Other symptoms may include headache, muscle pain, joint swelling, or rash, according to the US Centers for Disease Control and Prevention (CDC).

Younger patients usually make a full recovery in 5 to 15 days. Older patients can take up to two months to regain full strength, and elderly patients even longer.

The virus is rarely fatal, according to health officials. There is no vaccine yet, so treatment largely consists of pain medication.

Source; caribbean news now

UWI and University of Havana discuss Caribbean challenges

UWI and University of Havana discuss Caribbean challenges

On June 24 and 25, representatives of the University of West Indies (UWI) and the University of Havana, Cuba, met at the Institute of International Relations located at the UWI’s St Augustine Campus in Trinidad and Tobago to discuss “Development challenges and possibilities for a deeper integration”.

This first workshop on Contemporary Caribbean was coordinated by Professor Milagros Martínez, chair of Caribbean Studies (Cátedra de Estudios del Caribe) at the University of Havana together with Dr Mark Kirton of the Institute of International Relations.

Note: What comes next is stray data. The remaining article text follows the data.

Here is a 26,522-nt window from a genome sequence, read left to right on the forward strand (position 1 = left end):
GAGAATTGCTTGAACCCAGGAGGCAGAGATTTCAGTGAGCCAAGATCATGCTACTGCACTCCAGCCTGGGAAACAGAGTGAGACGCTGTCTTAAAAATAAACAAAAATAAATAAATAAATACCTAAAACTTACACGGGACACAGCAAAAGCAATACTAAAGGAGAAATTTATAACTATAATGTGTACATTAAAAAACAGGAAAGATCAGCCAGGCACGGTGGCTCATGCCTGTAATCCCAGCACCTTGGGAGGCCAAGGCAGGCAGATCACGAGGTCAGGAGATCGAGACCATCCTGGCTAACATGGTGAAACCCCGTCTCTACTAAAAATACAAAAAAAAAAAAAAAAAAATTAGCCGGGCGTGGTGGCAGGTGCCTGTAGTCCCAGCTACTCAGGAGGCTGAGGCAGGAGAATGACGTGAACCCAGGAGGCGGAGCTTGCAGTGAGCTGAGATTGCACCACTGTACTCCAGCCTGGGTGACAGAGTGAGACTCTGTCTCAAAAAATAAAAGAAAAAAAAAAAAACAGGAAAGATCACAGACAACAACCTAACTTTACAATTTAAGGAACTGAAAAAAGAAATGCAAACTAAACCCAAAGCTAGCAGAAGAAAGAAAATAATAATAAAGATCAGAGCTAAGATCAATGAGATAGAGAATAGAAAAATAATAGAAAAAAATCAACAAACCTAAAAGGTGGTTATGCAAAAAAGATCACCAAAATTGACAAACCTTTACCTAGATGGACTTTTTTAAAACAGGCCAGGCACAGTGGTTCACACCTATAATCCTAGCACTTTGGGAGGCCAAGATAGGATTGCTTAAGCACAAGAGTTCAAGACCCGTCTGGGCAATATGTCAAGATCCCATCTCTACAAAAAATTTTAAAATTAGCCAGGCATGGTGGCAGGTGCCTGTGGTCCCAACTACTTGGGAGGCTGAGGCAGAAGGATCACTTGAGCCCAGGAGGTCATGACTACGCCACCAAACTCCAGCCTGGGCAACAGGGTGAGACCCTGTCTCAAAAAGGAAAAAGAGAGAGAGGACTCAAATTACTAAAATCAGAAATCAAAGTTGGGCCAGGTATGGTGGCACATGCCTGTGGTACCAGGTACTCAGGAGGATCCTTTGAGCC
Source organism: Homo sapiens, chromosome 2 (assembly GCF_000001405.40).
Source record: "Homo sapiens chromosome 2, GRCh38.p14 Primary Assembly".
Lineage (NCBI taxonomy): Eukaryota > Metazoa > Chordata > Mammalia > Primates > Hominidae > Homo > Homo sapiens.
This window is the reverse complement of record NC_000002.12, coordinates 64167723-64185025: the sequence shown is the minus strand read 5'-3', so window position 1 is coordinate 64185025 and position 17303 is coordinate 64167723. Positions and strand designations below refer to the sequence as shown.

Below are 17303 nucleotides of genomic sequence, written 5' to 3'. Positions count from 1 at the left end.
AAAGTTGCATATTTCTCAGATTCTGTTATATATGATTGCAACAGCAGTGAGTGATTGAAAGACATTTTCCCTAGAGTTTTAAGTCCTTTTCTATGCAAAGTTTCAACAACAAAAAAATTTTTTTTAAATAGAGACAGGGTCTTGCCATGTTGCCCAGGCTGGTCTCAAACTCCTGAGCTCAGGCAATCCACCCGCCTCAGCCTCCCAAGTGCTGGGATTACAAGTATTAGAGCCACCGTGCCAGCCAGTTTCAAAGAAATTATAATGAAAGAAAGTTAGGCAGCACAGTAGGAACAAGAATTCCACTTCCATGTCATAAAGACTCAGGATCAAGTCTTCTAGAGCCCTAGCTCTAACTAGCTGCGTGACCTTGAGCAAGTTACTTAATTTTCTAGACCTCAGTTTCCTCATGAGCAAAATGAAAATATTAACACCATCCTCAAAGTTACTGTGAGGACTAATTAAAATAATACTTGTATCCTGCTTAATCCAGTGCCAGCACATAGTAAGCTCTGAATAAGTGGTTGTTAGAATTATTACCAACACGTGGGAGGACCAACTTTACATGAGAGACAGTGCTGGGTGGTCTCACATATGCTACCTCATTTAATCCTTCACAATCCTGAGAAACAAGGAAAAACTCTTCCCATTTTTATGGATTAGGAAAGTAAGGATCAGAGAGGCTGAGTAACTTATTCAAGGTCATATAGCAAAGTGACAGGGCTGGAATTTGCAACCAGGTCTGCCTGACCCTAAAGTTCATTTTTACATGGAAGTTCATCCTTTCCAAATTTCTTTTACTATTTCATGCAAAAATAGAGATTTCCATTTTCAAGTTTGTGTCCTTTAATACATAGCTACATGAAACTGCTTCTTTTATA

Participants debated major problems of the contemporary Caribbean, especially the challenges associated with small island developing states and the regional integration recent dynamics. The cases of Guyana, Suriname, Trinidad and Tobago and Cuba were specifically examined.

Source: caribbean news now

Grenada investigates reports of chikungunya virus

Grenada investigates reports of chikungunya virus

The ministry of health in Grenada has intensified its campaign against the imminent threat from the chikungunya virus, as investigations continue into reports of the presence of the virus on the sister Isle of Carriacou.

Meanwhile, efforts are continuing by the ministry of health, wellness and the environment in St Vincent and the Grenadines to address a chikungunya outbreak there, with vector control measures and public sensitization programs currently taking place across the nation.

In the latest news update from Grenada, chief medical officer (CMO) Dr George Mitchell, said health officials were called in to investigate chikungunya-like symptoms in the village of Windward.

Mitchell, who is spearheading the ministry’s response, said that teams of health officials are on the ground and that specimens are being tested.